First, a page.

Thursday, 22 October 2009

It's my cancer, and I'll cry if I want to

My parents went to see an acupuncturist and a nutritionist and my father is on a new diet. Great. Nothing very physically significant has happened, but, emotionally, it's a whole other ballgame.

This has been bugging me for a couple of days. The optimism. How people keep saying, "you must keep strong and keep him strong and fighting". There is something deeply unnatural to me about being told that you have cancer and your only thought being "bring it on!" It my heart, I believe there is a process and, personally, if it were me, I would not want to see anyone at the moment. I would want to close the door on the world and cry for a little while. Not because I was giving up, not because I was facing death, but just because I am entitled to cry and feel shitty for a little while if I goddamn want to!

The strain of fighting and maintaining the "positive thinking" for the sake of everyone else must be exhausting. And as soon as he stops, people accuse him of giving up. And then the guilt comes. "you don't want to get better. You aren't even trying. You don't love me enough to try". This is speculation, but I am thinking that my father is not the man to give up. But he is the man to take a breath and think for a while. But while he's thinking, people get hysterical. "you're giving up! Stop giving up!"

Again, I am only hoping this is the case. If my mother is right in what she told me as she cried on my shoulder last night, and the light really has gone out from under him, then that's bad. But I am hoping that it's more like the former. "You are allowed to cry, then I am going to goddamn cry!"

My mother asked me about the grief cycle, which I have written about here before. I gave her the list: Denial, anger, bargaining, depression, acceptance. She said "that doesn't seem right. Where does the fighting bit come in?" I said that I thought that came under Anger, but that this model applied to grief, not to a non-terminal prognosis. But I actually thought, my god, I never realised the very strong genetic thread in my family: The need to fix.

I am often accused of trying to fix everything, even things that either can't be or do not require fixing. I have worked to try to get better at accepting situations that are out of my control. I am not saying that it's not great that my mother sent me out to get enough health food for an army in the belief that a proper diet will aid my father's treatment. What I am saying is that this, perhaps, is a symptom of denial of the situation rather than a reaction to understanding it.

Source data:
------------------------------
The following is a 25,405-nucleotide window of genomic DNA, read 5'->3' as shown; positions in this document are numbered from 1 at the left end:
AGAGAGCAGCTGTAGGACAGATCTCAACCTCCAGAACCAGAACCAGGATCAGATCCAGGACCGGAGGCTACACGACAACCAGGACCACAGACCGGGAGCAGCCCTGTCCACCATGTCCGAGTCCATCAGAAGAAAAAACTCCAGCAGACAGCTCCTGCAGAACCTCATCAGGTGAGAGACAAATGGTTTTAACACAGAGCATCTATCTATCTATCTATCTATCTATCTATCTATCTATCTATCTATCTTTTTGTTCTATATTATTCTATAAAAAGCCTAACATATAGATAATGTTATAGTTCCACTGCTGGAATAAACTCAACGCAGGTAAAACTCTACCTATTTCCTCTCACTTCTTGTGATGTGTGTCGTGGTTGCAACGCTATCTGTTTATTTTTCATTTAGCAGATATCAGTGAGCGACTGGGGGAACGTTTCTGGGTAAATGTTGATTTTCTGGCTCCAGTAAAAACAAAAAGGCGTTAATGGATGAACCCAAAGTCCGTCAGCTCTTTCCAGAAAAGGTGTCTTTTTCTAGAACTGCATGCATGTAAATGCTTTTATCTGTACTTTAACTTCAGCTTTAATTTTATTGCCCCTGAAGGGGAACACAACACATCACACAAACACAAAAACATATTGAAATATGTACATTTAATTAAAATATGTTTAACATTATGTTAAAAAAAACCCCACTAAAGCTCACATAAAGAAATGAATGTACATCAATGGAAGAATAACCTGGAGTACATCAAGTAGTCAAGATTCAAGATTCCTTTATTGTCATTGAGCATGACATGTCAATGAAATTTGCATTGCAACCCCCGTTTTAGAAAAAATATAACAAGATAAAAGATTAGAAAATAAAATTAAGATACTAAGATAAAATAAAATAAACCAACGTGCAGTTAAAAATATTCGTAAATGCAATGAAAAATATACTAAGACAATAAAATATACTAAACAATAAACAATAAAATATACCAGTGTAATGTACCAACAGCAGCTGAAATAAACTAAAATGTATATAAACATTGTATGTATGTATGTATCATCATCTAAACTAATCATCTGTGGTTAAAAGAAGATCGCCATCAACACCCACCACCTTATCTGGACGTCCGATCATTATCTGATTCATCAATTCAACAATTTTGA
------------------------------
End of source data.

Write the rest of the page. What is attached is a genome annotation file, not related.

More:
"If I do enough things to try to fix this, I won't have to face that it's happening, because it will just go away, thanks to all the marvelous fixing that I have done". It's cancer. It's not just going to go away.

On the other hand, my father is feeling pain in his pancreas, but, we believe that this is the "good pain", the pain that says that the chemo is doing it's job. So even though he spent most of the afternoon in bed, I see this as a good thing.

All the rest is bullshit. Is it just me, or do I keep saying that?


  1. I felt totally helpless when my boss was going through his cancer treatment earlier this year. And I so need to fix things, like you!!

    Do the things you're good at. That's what your father will expect from you. It's his damned cancer, so he has to deal with it his way, but if you can listen without speaking, that may help. Especially if others are trying to 'fix' him.

    It's wrong to say I'm 'enjoying' your journal, but I am thinking of you and I hope it is helping.

  2. Hey Rachie,

    Thanks for this. I have been really bad at responding to comments, so here is a response!

    Am back in London now, so it's all just become much further away. Let's see how the parentals deal without me for a while.

    Thanks for the lovely thoughts. It's nice to see that people read this!


  3. I can't even begin to keep up with your movements - it must be terribly exhausting!

    One other thing that helped me and the boss earlier in the year is that we were able to joke about his cancer. Sounds odd, but we poke fun at everything else, and it helps prick the balloon, as it were.

    Sounds like you're about to hit the part of the treatment when doctors start to go into crazy technical language and everyone has to get dictionaries out to keep up. Try to stick to the pancreatic cancer specific websites and away from google searches. They are unspeakably wicked, so far as health problems are concerned.